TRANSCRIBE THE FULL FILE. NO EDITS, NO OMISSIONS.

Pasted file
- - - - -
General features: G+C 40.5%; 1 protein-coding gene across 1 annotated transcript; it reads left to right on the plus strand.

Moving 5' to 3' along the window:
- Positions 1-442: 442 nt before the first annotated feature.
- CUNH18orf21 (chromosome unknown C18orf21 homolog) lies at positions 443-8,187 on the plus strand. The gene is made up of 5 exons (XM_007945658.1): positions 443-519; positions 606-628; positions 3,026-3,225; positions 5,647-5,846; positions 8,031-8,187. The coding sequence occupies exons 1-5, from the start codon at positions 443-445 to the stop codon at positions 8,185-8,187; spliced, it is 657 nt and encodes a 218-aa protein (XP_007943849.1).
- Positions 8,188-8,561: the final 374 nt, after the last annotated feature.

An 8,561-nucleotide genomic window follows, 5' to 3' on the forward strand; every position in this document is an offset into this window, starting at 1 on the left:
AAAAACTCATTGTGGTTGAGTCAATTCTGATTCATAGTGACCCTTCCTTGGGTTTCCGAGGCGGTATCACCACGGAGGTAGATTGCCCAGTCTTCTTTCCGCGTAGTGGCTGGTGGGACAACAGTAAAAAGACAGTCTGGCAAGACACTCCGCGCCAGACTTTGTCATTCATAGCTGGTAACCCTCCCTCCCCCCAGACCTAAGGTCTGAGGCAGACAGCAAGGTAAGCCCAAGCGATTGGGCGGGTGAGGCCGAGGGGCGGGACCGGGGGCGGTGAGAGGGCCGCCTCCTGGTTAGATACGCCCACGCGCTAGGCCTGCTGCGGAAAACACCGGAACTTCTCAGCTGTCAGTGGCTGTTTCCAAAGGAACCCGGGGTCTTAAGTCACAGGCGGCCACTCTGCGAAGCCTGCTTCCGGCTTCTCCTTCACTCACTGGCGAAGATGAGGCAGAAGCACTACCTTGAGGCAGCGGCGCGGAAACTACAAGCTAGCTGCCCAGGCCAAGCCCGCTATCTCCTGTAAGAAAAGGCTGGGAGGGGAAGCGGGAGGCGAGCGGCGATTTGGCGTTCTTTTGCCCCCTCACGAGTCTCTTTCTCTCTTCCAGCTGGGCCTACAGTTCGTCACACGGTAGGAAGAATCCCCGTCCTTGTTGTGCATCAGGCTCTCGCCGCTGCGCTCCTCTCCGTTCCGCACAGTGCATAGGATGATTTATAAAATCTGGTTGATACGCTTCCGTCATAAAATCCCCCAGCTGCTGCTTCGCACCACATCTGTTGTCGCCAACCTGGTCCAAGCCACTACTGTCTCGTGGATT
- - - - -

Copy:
General features: G+C 40.5%; 1 protein-coding gene across 1 annotated transcript; it reads left to right on the plus strand.

Moving 5' to 3' along the window:
- Positions 1-442: 442 nt before the first annotated feature.
- CUNH18orf21 (chromosome unknown C18orf21 homolog) lies at positions 443-8,187 on the plus strand. The gene is made up of 5 exons (XM_007945658.1): positions 443-519; positions 606-628; positions 3,026-3,225; positions 5,647-5,846; positions 8,031-8,187. The coding sequence occupies exons 1-5, from the start codon at positions 443-445 to the stop codon at positions 8,185-8,187; spliced, it is 657 nt and encodes a 218-aa protein (XP_007943849.1).
- Positions 8,188-8,561: the final 374 nt, after the last annotated feature.

An 8,561-nucleotide genomic window follows, 5' to 3' on the forward strand; every position in this document is an offset into this window, starting at 1 on the left:
AAAAACTCATTGTGGTTGAGTCAATTCTGATTCATAGTGACCCTTCCTTGGGTTTCCGAGGCGGTATCACCACGGAGGTAGATTGCCCAGTCTTCTTTCCGCGTAGTGGCTGGTGGGACAACAGTAAAAAGACAGTCTGGCAAGACACTCCGCGCCAGACTTTGTCATTCATAGCTGGTAACCCTCCCTCCCCCCAGACCTAAGGTCTGAGGCAGACAGCAAGGTAAGCCCAAGCGATTGGGCGGGTGAGGCCGAGGGGCGGGACCGGGGGCGGTGAGAGGGCCGCCTCCTGGTTAGATACGCCCACGCGCTAGGCCTGCTGCGGAAAACACCGGAACTTCTCAGCTGTCAGTGGCTGTTTCCAAAGGAACCCGGGGTCTTAAGTCACAGGCGGCCACTCTGCGAAGCCTGCTTCCGGCTTCTCCTTCACTCACTGGCGAAGATGAGGCAGAAGCACTACCTTGAGGCAGCGGCGCGGAAACTACAAGCTAGCTGCCCAGGCCAAGCCCGCTATCTCCTGTAAGAAAAGGCTGGGAGGGGAAGCGGGAGGCGAGCGGCGATTTGGCGTTCTTTTGCCCCCTCACGAGTCTCTTTCTCTCTTCCAGCTGGGCCTACAGTTCGTCACACGGTAGGAAGAATCCCCGTCCTTGTTGTGCATCAGGCTCTCGCCGCTGCGCTCCTCTCCGTTCCGCACAGTGCATAGGATGATTTATAAAATCTGGTTGATACGCTTCCGTCATAAAATCCCCCAGCTGCTGCTTCGCACCACATCTGTTGTCGCCAACCTGGTCCAAGCCACTACTGTCTCGTGGATT